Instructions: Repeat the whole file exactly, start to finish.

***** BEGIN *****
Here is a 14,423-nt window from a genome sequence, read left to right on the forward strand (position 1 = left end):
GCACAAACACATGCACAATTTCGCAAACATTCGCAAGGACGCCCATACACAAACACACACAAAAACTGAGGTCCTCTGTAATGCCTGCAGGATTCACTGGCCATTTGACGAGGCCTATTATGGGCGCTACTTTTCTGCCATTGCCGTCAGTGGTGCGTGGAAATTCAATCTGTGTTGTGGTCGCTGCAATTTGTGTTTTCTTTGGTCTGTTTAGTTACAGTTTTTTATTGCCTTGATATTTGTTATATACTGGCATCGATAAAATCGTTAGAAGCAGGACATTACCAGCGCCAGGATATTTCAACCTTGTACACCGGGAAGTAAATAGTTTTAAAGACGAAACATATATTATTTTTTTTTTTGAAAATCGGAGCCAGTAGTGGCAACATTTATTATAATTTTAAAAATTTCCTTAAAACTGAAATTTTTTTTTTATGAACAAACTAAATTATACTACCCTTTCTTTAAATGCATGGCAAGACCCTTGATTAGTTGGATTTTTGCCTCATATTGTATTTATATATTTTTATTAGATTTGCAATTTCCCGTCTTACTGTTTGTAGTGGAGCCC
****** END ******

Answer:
Here is a 14,423-nt window from a genome sequence, read left to right on the forward strand (position 1 = left end):
GCACAAACACATGCACAATTTCGCAAACATTCGCAAGGACGCCCATACACAAACACACACAAAAACTGAGGTCCTCTGTAATGCCTGCAGGATTCACTGGCCATTTGACGAGGCCTATTATGGGCGCTACTTTTCTGCCATTGCCGTCAGTGGTGCGTGGAAATTCAATCTGTGTTGTGGTCGCTGCAATTTGTGTTTTCTTTGGTCTGTTTAGTTACAGTTTTTTATTGCCTTGATATTTGTTATATACTGGCATCGATAAAATCGTTAGAAGCAGGACATTACCAGCGCCAGGATATTTCAACCTTGTACACCGGGAAGTAAATAGTTTTAAAGACGAAACATATATTATTTTTTTTTTTGAAAATCGGAGCCAGTAGTGGCAACATTTATTATAATTTTAAAAATTTCCTTAAAACTGAAATTTTTTTTTTATGAACAAACTAAATTATACTACCCTTTCTTTAAATGCATGGCAAGACCCTTGATTAGTTGGATTTTTGCCTCATATTGTATTTATATATTTTTATTAGATTTGCAATTTCCCGTCTTACTGTTTGTAGTGGAGCCC